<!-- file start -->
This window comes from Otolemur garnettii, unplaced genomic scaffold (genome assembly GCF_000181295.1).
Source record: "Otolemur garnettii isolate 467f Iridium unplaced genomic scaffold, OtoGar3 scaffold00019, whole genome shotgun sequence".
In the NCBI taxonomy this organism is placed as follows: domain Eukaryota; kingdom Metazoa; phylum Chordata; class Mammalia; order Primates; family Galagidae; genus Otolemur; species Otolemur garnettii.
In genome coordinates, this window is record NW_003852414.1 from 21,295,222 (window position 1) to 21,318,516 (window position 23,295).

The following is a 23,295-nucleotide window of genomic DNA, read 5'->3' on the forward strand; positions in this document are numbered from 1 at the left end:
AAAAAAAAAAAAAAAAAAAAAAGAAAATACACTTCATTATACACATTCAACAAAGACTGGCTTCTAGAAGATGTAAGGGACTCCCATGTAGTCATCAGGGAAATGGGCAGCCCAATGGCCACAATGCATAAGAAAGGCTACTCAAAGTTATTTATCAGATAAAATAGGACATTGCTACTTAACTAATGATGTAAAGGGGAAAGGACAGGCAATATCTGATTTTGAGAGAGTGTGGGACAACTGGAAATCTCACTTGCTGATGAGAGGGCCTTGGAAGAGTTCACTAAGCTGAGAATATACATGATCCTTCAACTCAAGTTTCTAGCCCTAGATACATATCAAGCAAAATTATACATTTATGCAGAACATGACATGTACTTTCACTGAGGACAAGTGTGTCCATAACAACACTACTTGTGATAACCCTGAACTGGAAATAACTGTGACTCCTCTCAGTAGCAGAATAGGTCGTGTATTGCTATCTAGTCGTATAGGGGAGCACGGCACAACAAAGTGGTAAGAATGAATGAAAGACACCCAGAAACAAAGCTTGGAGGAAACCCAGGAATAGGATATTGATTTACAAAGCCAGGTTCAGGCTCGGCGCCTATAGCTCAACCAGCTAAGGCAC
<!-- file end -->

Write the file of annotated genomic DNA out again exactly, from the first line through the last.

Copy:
This window comes from Otolemur garnettii, unplaced genomic scaffold (genome assembly GCF_000181295.1).
Source record: "Otolemur garnettii isolate 467f Iridium unplaced genomic scaffold, OtoGar3 scaffold00019, whole genome shotgun sequence".
In the NCBI taxonomy this organism is placed as follows: domain Eukaryota; kingdom Metazoa; phylum Chordata; class Mammalia; order Primates; family Galagidae; genus Otolemur; species Otolemur garnettii.
In genome coordinates, this window is record NW_003852414.1 from 21,295,222 (window position 1) to 21,318,516 (window position 23,295).

The following is a 23,295-nucleotide window of genomic DNA, read 5'->3' on the forward strand; positions in this document are numbered from 1 at the left end:
AAAAAAAAAAAAAAAAAAAAAAGAAAATACACTTCATTATACACATTCAACAAAGACTGGCTTCTAGAAGATGTAAGGGACTCCCATGTAGTCATCAGGGAAATGGGCAGCCCAATGGCCACAATGCATAAGAAAGGCTACTCAAAGTTATTTATCAGATAAAATAGGACATTGCTACTTAACTAATGATGTAAAGGGGAAAGGACAGGCAATATCTGATTTTGAGAGAGTGTGGGACAACTGGAAATCTCACTTGCTGATGAGAGGGCCTTGGAAGAGTTCACTAAGCTGAGAATATACATGATCCTTCAACTCAAGTTTCTAGCCCTAGATACATATCAAGCAAAATTATACATTTATGCAGAACATGACATGTACTTTCACTGAGGACAAGTGTGTCCATAACAACACTACTTGTGATAACCCTGAACTGGAAATAACTGTGACTCCTCTCAGTAGCAGAATAGGTCGTGTATTGCTATCTAGTCGTATAGGGGAGCACGGCACAACAAAGTGGTAAGAATGAATGAAAGACACCCAGAAACAAAGCTTGGAGGAAACCCAGGAATAGGATATTGATTTACAAAGCCAGGTTCAGGCTCGGCGCCTATAGCTCAACCAGCTAAGGCAC